Outstanding Investigator Award

Dr. Dillman has been awarded an Outstanding Investigator Award (R35) from the National Institute of General Medical Sciences (NIGMS) of the National Institutes of Health (NIH). This represents the first five-year award granted to the Dillman lab and will allow the lab increased flexibility in pursuing health-related research. The $1.8 million was awarded in support of the overall research program of the lab rather than a specific project. With the support the lab will move forward in studying host-parasite interactions and how nematode venom influences host biology.

Genes and Neurons Involved in C. elegans’ Response to Prenol

Dr. Tiffany Baiocchi, a former graduate student that is now an assistant professor at Lassen County Community College, just published the final chapter of her doctoral thesis in GENETICS. The new paper represents a Herculean effort by Tiffany and many of the undergraduates she trained. Six of her trainees share authorship on the paper. Paul Sternberg and members of his lab at Caltech were also instrumental in completing essential experiments for this project. This project was a follow-up on Tiffany’s previous work identifying prenol as an odor associated with EPN-infected insects. Her latest paper explores the neurons and genetic pathways involved in the detection and response to prenol by C. elegans. Congratulations Tiffany and all those involved!

EPN Behavior in Pluronic Gel

Efforts in studying EPN behavior over the last 60 years have primarily relied on assays done in sand, soil or agar. Pluronic gel (PF127) media, which has been used to study other nematodes, has only recently been employed to study EPN behavior. In collaboration with Chunjie Li from the Chinese Academy of Sciences, we explored the value of using pluronic gel as a means of studying EPN behavior.
This image has an empty alt attribute; its file name is EPN_Prenol.jpeg

Collaborative NIH Grant Awarded

From a recent UCR news article (https://news.ucr.edu/articles/2020/05/21/scientists-study-how-lungs-respond-worm-infections).

Congratulations to Dr. Meera Nair and her lab on their recent NIH grant focused on how RELM-α-expressing macrophages mediate host disease tolerance in mucosal infection. The proposed work will be done in collaboration with the Nordgren and Dillman labs at UCR. We’re excited to be spending more time working with the rat parasite Nippostrongylus brasiliensis. We’re also pleased to be extending our collaborative work with Dr. Nair and her lab; this is the third NIH-funded study that we will be working on with Dr. Nair. 

EPN host-seeking behavior affected by physical contact with hosts

A collaborative study performed by graduate student Tiffany Baiocchi and honors undergraduate student Lauren Braun was recently published in the Journal of Nematology. Previous research had shown that the proportion of Steinernema carpocapsae IJs participating in host-seeking behavior is significantly increased after stimulation by physical contact with host cues. In this follow-up work we found that such physical stimulation results in a three-fold increase in participation by IJs. This effect seems influence the response of nematodes to host-specific odors rather than being a general increase in chemotaxis. Congratulations to Tiffany & Lauren!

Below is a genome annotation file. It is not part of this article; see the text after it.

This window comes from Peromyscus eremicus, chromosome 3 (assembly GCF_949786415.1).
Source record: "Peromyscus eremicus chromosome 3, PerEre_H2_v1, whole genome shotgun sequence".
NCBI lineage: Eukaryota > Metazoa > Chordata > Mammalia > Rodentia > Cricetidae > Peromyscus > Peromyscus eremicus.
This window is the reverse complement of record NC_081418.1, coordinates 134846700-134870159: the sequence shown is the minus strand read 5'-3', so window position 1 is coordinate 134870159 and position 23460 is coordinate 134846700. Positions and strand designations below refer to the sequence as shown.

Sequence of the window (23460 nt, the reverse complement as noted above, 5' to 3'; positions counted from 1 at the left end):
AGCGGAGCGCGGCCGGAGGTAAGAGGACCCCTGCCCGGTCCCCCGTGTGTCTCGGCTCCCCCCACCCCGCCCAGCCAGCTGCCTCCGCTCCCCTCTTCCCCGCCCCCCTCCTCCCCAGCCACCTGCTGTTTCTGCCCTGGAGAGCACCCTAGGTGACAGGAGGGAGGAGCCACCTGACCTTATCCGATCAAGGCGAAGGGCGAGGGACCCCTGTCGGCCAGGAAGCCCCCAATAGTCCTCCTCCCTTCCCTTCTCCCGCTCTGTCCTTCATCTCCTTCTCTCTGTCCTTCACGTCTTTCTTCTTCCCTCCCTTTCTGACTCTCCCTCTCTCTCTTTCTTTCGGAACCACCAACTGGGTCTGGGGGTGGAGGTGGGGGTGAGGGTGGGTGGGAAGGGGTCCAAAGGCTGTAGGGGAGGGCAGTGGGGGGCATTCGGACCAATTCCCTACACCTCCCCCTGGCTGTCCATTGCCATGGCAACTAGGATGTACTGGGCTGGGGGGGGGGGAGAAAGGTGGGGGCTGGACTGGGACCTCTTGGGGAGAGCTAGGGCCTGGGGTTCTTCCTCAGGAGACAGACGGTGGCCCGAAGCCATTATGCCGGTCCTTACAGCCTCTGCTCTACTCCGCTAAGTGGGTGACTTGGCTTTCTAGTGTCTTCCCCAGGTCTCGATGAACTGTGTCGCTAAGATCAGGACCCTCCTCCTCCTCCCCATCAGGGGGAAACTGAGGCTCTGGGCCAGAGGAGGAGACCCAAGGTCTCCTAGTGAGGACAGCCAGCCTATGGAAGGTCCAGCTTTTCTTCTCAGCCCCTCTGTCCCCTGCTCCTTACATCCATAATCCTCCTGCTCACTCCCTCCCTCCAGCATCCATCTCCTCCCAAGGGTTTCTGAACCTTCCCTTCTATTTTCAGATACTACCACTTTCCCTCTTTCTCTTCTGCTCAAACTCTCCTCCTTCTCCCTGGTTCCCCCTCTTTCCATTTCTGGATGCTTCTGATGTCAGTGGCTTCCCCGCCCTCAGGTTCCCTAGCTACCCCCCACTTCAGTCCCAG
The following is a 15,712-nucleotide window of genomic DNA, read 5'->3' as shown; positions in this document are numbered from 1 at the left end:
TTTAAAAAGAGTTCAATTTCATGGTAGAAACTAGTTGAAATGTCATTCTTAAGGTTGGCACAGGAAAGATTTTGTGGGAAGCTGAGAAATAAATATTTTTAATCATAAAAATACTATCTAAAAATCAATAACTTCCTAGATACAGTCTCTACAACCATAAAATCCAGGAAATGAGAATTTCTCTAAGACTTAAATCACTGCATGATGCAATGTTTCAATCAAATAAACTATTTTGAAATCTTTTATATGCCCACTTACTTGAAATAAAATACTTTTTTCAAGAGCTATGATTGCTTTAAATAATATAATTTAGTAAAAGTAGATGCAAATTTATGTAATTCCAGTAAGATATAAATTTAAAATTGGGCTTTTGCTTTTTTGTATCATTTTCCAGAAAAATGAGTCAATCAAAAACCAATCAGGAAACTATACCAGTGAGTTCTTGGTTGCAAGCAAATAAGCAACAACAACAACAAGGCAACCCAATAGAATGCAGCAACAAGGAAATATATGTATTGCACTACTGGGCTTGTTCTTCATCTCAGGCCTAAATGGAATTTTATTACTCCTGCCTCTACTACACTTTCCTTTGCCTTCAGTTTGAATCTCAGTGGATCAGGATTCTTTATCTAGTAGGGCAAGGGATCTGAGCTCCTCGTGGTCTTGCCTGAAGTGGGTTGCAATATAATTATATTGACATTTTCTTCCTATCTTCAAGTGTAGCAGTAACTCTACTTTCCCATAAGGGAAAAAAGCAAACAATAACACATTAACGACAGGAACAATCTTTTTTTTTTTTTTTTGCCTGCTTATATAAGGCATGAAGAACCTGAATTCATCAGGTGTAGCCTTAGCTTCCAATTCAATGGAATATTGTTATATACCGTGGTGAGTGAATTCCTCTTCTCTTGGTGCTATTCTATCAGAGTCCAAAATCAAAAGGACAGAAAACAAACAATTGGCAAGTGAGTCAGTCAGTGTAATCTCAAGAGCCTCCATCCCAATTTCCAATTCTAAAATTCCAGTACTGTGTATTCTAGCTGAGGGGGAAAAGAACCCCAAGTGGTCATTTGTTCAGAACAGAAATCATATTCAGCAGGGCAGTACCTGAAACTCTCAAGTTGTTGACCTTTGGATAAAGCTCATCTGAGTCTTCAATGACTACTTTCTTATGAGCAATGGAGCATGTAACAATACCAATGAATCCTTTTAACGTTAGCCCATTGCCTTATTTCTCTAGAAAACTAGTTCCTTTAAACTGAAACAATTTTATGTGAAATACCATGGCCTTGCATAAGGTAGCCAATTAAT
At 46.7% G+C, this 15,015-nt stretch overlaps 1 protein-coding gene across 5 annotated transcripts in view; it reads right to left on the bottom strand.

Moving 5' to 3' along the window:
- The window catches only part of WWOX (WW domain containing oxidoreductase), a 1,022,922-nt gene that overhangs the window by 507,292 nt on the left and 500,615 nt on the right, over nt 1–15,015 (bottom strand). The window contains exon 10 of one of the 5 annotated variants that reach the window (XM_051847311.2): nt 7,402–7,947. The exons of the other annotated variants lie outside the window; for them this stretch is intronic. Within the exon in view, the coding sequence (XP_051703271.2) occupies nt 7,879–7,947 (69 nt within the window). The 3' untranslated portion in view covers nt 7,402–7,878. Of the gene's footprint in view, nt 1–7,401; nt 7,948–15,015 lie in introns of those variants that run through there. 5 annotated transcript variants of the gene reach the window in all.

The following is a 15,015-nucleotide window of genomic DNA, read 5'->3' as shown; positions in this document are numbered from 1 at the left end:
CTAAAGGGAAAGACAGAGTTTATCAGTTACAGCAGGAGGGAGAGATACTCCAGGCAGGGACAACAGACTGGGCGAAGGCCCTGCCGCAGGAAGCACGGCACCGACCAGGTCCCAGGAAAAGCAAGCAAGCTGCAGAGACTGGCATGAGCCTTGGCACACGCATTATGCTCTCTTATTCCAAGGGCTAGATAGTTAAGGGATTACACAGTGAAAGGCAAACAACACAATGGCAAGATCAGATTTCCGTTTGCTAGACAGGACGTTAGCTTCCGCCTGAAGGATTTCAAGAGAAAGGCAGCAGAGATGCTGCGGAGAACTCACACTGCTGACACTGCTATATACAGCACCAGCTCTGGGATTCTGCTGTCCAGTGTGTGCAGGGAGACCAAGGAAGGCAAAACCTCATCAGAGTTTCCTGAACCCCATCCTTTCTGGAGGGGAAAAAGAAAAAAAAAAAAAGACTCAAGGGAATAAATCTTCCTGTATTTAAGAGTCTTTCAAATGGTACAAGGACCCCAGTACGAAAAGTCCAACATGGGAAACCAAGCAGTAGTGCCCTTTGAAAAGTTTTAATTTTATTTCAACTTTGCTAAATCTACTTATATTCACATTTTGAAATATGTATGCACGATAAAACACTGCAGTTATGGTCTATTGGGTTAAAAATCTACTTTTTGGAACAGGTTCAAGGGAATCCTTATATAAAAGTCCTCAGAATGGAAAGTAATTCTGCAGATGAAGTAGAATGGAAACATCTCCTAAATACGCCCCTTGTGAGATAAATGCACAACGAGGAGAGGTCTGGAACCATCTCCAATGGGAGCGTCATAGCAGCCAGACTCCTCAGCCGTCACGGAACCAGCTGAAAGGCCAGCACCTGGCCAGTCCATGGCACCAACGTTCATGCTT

Differentiating between scavengers and entomopathogenic nematodes

Entomopathogenic nematodes (EPNs) are a special guild of insect-parasitic nematodes. What sets them apart from other insect-parasitic nematodes are their ability to rapidly kill their host, and their use of bacteria to facilitate their lifestyle. There are an increasing number of species descriptions that include new species of EPNs, even when the newly described species is not in fact an EPN.  A recent study on how to differentiate between EPNs and scavengers was recently published. This work was done by Tiffany Baiocchi, Dennis Chang, and Dihong Lu, in collaboration with visiting scholar Keyun Zhang. Congratulations to the authors, this is a nice study that should prove useful to researchers describing new insect-associated nematodes.

Paper on EPN Response to Prenol Published

A study done by recent graduates Kassandra Kin and Dr. Tiffany Baiocchi was recently published in Biology. The study investigates the behavioral response of several entomopathogenic nematodes to the odor prenol, which is associated with nematode-infected insects. Since performing this work these scientists have moved on in their careers:
After graduating from UCR in June of 2019 Kassandra has accepted a position at NYU’s Stienhardt Teacher Residency program. Tiffany graduated with her Ph.D. in June of 2019 and is currently working as a postdoctoral fellow at Cal State Northridge in the Hong Lab.

Tiffany Baiocchi Awarded Outstanding Student Award

Congratulations to Dr. Tiffany Baoicchi!! The Nathan A. Cobb Foundation and the Society of Nematologists awards Tiffany Baiocchi the John M. Webster Outstanding Student Award for 2019. This is the highest award given to a PhD student by the the Society of Nematologists.

Tiffany received her award at the 2019 annual Society of Nematologists meeting in Raleigh, NC.

Tiffany & Dennis Graduate!

Dennis Chang and Tiffany Baiocchi walked and were hooded at UCR’s graduation this summer. They are the first graduate students trained in the Dillman Lab to earn a Ph.D. Dennis will defend his thesis later this year. Tiffany will begin her postdoctoral research in the Hong lab at Cal State Northridge later this summer. Congratulations!